Let’s face it, no one wants to be in Mark Zuckerberg’s Adidas slides lately. The co-founder and CEO of Facebook appeared before Congress last month to answer questions on how the company handled user data and privacy, in addition to being accused of connections to efforts that undermined democracy and created cultural divisions—pretty heavy accusations for a brand whose mission is to “build community and bring the world closer together.”
During Senate questioning, I winced when Zuckerberg refused to share personal information on what hotel he stayed at, yet he allowed Facebook to sell personal user data to Cambridge Analytica. The “I’m sorry” and “we are listening” responses from Zuckerberg were not good enough, right?
Or maybe they were.
The real narrative here is that Facebook is a business, albeit one born in a dorm room and run by a T-shirt-wearing 33-year-old billionaire. Like most social media platforms, Facebook’s product is data. Everything you do on Facebook results in data. That data is what makes Facebook so personalized, engaging and profitable. Without the data, there is no Facebook. Tell that to the 2.2 billion monthly Facebook users, some of whom check their News Feeds 25 times per day or more.
While Zuckerberg recently hinted at adopting data collection formats similar to the EU’s upcoming General Data Protection Regulation and recently closed Facebook’s data-matching Partner Categories program, it makes sense to me that Zuckerberg would balk at sharing the specific details and timing for changing Facebook’s business model.
But does that mean the social network doesn’t need to be fixed? No. It’s clear that changes need to be made in both action and perception of how Facebook balances privacy, transparency and veracity. So, let me put on a gray T-shirt and my Adidas slides and share four ideas on what Facebook should do next.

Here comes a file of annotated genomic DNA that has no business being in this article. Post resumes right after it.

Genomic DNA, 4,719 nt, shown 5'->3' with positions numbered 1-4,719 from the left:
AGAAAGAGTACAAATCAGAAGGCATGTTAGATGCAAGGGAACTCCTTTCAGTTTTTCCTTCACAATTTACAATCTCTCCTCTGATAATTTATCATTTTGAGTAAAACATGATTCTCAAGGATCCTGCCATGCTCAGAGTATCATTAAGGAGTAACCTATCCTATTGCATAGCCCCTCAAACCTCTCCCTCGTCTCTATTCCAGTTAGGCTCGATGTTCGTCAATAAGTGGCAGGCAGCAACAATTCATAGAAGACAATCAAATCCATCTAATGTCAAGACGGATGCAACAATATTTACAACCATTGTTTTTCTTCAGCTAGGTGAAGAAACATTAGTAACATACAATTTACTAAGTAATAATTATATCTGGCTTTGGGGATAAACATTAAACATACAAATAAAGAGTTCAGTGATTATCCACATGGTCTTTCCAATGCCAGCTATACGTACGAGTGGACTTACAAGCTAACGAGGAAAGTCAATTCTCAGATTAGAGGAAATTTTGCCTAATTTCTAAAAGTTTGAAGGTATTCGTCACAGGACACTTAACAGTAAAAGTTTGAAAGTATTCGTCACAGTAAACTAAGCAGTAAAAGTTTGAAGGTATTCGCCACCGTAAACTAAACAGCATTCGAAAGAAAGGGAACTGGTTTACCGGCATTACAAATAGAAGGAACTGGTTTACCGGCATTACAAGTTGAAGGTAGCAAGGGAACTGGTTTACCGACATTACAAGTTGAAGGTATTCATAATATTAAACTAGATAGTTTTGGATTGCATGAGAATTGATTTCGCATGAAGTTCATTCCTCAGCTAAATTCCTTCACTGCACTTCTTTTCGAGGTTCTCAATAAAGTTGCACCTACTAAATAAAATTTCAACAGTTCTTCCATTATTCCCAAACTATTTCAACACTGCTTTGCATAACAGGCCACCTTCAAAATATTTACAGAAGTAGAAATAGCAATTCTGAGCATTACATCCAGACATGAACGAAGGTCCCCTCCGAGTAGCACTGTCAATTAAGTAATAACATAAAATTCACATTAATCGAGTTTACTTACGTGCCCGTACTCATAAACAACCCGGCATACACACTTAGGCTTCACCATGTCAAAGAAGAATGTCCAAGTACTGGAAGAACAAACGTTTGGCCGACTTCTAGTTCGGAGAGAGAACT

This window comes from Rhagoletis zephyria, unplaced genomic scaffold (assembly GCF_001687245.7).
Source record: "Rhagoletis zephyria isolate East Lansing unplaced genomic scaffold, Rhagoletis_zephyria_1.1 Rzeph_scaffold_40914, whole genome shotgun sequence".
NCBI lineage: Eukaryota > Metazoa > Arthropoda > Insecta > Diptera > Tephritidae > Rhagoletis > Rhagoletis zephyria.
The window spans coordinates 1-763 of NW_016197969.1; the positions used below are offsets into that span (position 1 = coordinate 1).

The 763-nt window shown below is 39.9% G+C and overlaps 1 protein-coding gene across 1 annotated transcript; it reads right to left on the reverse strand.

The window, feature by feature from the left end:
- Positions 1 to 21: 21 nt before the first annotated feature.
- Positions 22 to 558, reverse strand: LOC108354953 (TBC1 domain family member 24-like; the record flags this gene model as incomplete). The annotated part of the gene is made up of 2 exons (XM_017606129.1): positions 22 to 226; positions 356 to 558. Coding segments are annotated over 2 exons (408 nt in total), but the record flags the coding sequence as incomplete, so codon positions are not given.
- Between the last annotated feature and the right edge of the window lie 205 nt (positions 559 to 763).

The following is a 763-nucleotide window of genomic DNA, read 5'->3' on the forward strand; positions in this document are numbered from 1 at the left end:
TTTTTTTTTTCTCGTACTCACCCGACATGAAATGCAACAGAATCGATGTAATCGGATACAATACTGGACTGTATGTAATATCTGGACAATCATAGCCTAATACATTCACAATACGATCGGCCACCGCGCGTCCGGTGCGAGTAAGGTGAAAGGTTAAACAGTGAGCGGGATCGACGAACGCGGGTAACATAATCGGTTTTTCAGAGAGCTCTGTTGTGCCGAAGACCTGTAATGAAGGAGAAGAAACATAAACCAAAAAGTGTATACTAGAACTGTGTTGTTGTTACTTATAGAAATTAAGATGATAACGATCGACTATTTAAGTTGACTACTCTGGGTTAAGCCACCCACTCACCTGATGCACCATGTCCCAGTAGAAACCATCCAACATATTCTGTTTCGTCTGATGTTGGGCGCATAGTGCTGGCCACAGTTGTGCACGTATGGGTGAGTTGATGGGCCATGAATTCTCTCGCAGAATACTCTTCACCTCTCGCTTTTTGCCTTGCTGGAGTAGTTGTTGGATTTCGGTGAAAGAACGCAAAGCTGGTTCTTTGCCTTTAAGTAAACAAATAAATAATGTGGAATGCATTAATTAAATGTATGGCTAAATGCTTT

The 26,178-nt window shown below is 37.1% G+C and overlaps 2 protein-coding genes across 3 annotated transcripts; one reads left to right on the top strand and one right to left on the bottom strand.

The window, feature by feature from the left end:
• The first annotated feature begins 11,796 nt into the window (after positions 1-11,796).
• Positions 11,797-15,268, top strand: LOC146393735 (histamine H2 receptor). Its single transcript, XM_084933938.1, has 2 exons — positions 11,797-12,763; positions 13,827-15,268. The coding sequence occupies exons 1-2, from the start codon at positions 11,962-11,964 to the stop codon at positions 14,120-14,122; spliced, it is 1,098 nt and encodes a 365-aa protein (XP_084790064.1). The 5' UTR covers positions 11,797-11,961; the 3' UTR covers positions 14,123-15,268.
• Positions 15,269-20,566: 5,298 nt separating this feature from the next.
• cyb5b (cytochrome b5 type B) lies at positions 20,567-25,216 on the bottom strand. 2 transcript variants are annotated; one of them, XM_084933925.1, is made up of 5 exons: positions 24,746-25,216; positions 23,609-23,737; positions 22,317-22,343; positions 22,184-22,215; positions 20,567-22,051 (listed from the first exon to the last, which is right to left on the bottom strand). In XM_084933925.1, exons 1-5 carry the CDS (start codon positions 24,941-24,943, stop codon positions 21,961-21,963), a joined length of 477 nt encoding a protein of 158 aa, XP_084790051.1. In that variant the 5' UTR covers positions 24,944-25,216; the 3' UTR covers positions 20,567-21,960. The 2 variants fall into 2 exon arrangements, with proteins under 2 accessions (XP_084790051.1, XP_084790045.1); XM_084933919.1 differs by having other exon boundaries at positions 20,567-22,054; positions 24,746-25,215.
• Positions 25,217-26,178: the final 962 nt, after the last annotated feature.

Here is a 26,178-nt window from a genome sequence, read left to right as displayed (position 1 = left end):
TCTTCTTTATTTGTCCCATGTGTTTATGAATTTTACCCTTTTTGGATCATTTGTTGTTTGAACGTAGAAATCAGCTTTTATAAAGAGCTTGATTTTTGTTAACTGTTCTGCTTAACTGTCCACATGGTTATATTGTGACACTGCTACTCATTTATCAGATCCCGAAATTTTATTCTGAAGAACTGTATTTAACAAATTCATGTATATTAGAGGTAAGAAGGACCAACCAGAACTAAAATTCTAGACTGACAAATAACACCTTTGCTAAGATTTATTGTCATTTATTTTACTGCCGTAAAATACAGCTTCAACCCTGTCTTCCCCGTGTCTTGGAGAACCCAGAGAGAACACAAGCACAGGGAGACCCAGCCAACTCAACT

- Give users a simple data opt-out feature: Yes, while data is the lifeblood of Facebook, many people want assurance that their personal data is safe in order for them to remain active users. Zuckerberg needs to make a “don’t use my data” opt-out button easy and prominent. But Facebook also needs to remind users what they will be missing by opting out of the highly personalized, data-driven experience they’ve come to expect from the social network.
- Adopt a premium subscription service alternative: We’ve all seen polls predicting that people won’t pay for Facebook. Yet we’re completely fine paying for Netflix, HBO, Hulu or Spotify to have an ad-free experience. A premium offering may not be adopted by the masses, but it would give those most at risk for leaving Facebook peace of mind that their News Feed won’t be infiltrated with malicious sponsored content. More important, this model would provide Facebook with some revenue to offset those who choose to receive no paid advertising.
- Create a self-regulated advisory panel for all sponsored content: Today, anyone with a credit card and a message can buy highly targeted, often inexpensive ads on Facebook. Compare that to the substantiation needed to air a TV commercial, and it’s a no-brainer not to do this immediately, especially with the rise of hate speech and violence associated with sponsored content on Facebook globally. A Facebook-led solution—likely using artificial intelligence and human detection—would keep its data scientists in control of the platform versus allowing the Federal Communications Commission to impose what could likely be an antiquated regulatory process.
- Listen. Listen. Listen: To sound cliché, the Wild West days of Facebook are over. Zuckerberg and chief operating officer Sheryl Sandberg realize this fact. Ignoring public sentiment and favoring ad-revenue-based platform changes will lead to its demise: Just ask MySpace. The beauty of Facebook is not only the data, but also the two-way dialog that will help the company listen and respond to what people, and not only shareholders, want.
Nearly $40 billion in Facebook ad revenue in 2017 and a rising stock price post-congressional hearings could mean that I’m wrong. However, let’s all keep in mind the power that social movements can create (hint: #DeleteFacebook).
As a marketer and user, I love what data brings to my Facebook (and Instagram) experience. A few simple changes may keep Facebook in business for years to come. In the end, that’s what everyone wants.
Mark, I’ve got your back, and we’re all rooting for you to do the right thing. At least for now.